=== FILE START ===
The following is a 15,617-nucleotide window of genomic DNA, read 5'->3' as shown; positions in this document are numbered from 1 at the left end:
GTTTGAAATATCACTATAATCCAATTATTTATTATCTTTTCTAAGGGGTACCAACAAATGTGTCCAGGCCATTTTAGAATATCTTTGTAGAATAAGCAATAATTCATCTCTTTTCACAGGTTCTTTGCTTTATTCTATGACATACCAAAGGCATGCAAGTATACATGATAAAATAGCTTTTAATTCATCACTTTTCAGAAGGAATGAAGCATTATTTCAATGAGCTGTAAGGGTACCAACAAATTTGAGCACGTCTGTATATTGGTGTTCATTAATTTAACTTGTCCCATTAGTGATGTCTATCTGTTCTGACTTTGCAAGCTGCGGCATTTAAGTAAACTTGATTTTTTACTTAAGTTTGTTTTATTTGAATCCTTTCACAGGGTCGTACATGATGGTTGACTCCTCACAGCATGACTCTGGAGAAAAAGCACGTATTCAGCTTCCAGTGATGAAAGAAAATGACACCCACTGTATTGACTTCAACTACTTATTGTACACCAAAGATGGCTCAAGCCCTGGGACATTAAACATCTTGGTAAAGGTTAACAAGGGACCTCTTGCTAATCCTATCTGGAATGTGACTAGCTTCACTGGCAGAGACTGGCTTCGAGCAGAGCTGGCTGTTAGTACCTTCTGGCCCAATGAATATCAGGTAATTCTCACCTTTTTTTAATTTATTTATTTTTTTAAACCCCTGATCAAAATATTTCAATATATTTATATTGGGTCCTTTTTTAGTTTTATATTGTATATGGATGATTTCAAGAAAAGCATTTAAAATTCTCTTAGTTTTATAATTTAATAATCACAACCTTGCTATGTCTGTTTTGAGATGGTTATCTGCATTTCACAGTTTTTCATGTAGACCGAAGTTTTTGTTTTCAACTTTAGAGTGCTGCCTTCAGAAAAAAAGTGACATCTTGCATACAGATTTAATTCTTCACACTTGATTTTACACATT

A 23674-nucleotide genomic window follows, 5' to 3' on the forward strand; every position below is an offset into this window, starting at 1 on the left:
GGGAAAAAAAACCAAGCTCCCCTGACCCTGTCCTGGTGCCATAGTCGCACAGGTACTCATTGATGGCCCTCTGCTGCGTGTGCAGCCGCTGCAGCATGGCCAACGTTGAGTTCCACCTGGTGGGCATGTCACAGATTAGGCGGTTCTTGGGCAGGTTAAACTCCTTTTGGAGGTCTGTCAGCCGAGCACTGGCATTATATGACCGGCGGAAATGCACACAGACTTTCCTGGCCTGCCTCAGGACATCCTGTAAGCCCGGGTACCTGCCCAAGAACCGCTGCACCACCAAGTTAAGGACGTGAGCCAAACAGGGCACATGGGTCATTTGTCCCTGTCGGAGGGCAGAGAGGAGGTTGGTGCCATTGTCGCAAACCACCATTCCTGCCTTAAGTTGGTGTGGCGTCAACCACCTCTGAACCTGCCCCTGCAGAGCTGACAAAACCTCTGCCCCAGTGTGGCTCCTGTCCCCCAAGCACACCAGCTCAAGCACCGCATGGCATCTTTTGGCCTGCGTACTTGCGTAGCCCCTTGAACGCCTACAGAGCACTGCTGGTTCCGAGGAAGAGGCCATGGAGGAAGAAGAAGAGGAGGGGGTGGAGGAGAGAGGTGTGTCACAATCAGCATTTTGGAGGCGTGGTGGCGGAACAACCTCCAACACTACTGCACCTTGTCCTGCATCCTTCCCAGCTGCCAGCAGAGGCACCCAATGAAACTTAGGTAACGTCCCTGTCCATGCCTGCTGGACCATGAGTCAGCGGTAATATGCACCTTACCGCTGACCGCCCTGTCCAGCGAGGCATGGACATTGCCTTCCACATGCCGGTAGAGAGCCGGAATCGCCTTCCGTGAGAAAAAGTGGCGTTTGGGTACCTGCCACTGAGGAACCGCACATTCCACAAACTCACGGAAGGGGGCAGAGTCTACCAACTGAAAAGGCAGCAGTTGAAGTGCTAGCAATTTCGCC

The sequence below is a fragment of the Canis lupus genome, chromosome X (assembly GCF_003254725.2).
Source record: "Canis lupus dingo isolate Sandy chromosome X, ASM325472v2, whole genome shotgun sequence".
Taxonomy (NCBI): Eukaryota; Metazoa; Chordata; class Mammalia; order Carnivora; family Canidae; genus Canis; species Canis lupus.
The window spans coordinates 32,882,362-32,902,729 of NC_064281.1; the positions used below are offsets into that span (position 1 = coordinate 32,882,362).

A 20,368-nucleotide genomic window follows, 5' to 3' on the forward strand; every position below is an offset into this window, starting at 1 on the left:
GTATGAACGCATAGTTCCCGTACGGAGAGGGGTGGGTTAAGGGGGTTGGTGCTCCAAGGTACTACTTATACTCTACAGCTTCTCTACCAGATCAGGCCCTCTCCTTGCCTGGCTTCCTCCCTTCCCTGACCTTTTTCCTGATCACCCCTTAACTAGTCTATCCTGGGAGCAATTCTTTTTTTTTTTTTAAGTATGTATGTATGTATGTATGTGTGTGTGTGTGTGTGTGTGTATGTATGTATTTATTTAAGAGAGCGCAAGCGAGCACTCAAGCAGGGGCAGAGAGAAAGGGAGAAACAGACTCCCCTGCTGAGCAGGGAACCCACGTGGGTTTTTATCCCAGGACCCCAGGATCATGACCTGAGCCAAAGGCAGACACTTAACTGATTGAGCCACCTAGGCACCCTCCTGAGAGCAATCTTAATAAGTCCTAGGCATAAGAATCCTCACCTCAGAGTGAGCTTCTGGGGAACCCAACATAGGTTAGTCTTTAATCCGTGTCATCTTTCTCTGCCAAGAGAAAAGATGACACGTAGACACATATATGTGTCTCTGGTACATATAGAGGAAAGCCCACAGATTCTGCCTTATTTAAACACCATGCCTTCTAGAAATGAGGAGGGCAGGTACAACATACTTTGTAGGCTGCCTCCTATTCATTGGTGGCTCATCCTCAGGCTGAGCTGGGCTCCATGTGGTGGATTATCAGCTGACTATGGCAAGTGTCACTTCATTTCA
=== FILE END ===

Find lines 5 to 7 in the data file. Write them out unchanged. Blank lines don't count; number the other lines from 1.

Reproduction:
The sequence below is a fragment of the Canis lupus genome, chromosome X (assembly GCF_003254725.2).
Source record: "Canis lupus dingo isolate Sandy chromosome X, ASM325472v2, whole genome shotgun sequence".
Taxonomy (NCBI): Eukaryota; Metazoa; Chordata; class Mammalia; order Carnivora; family Canidae; genus Canis; species Canis lupus.